In support of its motion, the defendant attached a one-page affidavit from Michael Boyle, an operations manager. The affidavit claimed that the defendant does not have any offices, sales agents, or employees located in Madison County, that the defendant does not enter into any contracts in Madison County, that dealers who request financing for their customers must submit any contracts to offices in St. Louis County, Missouri, that if the contracts are accepted, they are accepted in St. Louis County, that the defendant does not receive any money or commission from the sale of any credit life or disability insurance policies, that the defendant merely finances the purchases of such insurance by those customers who request the defendant to provide financing for the purchase of such policies, and that neither the defendant nor any of its affiliates have any involvement in the sale or underwriting of such insurance.

The plaintiffs filed a brief opposing the defendant's motion to transfer. The plaintiffs claimed that a part of the transaction occurred in Madison County and that the defendant is "doing business" in Madison County for purposes of the venue statute. The plaintiffs attached an affidavit from David Reynolds, wherein he stated that he received a payment book or statement at his Madison County residence from the defendant and that he made a payment to the defendant from his Madison County residence on a draft from a bank located in Madison County with money that he earned in Madison County. Reynolds also claimed that the vehicle he purchased and financed through the defendant was housed in Madison County.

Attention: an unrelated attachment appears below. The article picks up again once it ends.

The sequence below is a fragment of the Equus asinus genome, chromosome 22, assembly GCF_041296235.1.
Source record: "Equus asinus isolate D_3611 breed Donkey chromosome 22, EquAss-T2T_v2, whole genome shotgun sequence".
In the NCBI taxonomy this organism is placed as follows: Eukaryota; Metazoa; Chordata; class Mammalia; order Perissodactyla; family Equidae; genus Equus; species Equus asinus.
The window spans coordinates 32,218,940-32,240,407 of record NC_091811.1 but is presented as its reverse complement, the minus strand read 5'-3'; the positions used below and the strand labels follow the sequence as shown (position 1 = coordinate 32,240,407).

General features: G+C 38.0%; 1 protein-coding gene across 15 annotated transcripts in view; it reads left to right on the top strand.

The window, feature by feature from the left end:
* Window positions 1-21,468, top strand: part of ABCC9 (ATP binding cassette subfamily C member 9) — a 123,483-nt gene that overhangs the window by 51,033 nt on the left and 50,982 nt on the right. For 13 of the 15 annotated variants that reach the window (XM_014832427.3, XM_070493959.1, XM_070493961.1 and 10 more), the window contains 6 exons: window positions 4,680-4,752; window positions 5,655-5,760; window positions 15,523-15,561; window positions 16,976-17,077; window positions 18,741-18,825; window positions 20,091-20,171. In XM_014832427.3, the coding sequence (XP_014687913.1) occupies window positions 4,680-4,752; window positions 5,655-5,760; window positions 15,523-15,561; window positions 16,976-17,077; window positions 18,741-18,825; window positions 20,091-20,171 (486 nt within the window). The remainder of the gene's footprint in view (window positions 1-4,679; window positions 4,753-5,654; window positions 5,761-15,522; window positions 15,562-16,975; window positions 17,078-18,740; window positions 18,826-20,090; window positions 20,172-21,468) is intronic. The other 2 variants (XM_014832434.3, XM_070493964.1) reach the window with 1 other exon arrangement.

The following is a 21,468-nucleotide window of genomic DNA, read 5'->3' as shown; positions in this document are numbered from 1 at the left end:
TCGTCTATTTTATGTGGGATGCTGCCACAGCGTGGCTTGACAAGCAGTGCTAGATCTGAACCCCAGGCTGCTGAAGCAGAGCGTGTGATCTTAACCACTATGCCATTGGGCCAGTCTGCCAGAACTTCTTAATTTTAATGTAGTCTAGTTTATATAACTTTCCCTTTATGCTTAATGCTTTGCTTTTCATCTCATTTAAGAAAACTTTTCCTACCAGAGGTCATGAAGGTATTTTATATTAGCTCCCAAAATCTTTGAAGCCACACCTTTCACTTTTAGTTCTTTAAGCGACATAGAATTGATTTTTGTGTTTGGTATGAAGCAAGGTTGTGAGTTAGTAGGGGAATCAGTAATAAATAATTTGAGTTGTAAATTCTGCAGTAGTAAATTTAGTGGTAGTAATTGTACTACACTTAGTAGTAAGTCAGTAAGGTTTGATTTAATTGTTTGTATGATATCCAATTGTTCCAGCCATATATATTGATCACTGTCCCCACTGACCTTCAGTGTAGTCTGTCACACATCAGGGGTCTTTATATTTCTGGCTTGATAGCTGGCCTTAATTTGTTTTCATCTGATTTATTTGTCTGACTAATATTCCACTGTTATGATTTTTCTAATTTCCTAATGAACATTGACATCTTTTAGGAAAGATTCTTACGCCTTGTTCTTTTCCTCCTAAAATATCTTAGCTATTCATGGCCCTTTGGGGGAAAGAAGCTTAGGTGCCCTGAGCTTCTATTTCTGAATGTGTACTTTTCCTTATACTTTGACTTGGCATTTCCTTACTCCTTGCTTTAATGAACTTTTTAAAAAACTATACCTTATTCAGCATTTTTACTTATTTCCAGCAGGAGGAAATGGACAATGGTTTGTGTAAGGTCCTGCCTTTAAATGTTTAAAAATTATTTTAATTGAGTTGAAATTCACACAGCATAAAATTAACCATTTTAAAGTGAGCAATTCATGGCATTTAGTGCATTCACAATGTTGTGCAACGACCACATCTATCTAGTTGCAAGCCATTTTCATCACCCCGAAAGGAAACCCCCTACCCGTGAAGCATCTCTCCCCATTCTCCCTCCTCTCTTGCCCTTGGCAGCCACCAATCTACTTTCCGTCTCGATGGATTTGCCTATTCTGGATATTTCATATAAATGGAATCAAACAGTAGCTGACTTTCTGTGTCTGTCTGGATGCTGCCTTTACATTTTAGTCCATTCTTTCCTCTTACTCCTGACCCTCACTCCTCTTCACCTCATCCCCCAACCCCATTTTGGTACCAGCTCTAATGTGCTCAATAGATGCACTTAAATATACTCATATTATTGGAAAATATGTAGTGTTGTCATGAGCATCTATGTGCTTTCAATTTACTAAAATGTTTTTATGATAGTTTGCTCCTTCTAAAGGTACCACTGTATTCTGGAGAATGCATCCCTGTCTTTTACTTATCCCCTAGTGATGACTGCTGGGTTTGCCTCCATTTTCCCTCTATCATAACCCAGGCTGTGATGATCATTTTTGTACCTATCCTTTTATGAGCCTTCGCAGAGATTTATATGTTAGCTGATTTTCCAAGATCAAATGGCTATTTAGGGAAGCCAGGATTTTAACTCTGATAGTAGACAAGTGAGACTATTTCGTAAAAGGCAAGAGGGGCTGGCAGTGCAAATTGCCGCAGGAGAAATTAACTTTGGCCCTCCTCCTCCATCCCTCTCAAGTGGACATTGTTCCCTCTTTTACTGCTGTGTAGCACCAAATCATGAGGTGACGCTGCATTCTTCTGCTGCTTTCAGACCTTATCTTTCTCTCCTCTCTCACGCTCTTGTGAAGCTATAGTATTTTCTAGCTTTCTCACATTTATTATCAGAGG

In addition to this affidavit, the plaintiffs attached two separate depositions from representatives of the defendant. The first was from Kevin Bosch, who is responsible for approving credit and supervising the discounting of contracts. Bosch testified that the defendant enters into contracts with automotive dealers in Madison County. Bosch also testified that the defendant and the dealers in Madison County exchange funds monthly depending on the amount of finance income generated during that month. Bosch stated that the amount generated is the difference between the defendant's discounted interest rate and the rate the dealer contracted with the retail customers. In addition, Bosch testified that the defendant notifies customers in Madison County when they are delinquent in payments and that, in some cases, it may hire somebody to repossess the vehicle. Bosch also indicated that the defendant may sue the delinquent party in Madison County circuit court.

Bosch testified that since 1991, a total of 21,797 Madison County residents have financed their vehicles through the defendant. Bosch's testimony does not reveal how much revenue was generated from these contracts. The plaintiffs speculate that it was roughly $217 million (a number derived from the plaintiffs' assumption that each loan averaged 36 months and $10,000).

Susan Klyasheff, a wholesale administrative analyst, was also deposed. She testified that during the previous 10 years, the defendant had been involved in wholesale security agreements with dealers in Madison County that included financing a dealer's inventory, real estate, equipment, working capital, and revolving lines of credit. Klyasheff offered no monetary figures revealing the financial extent of their involvement.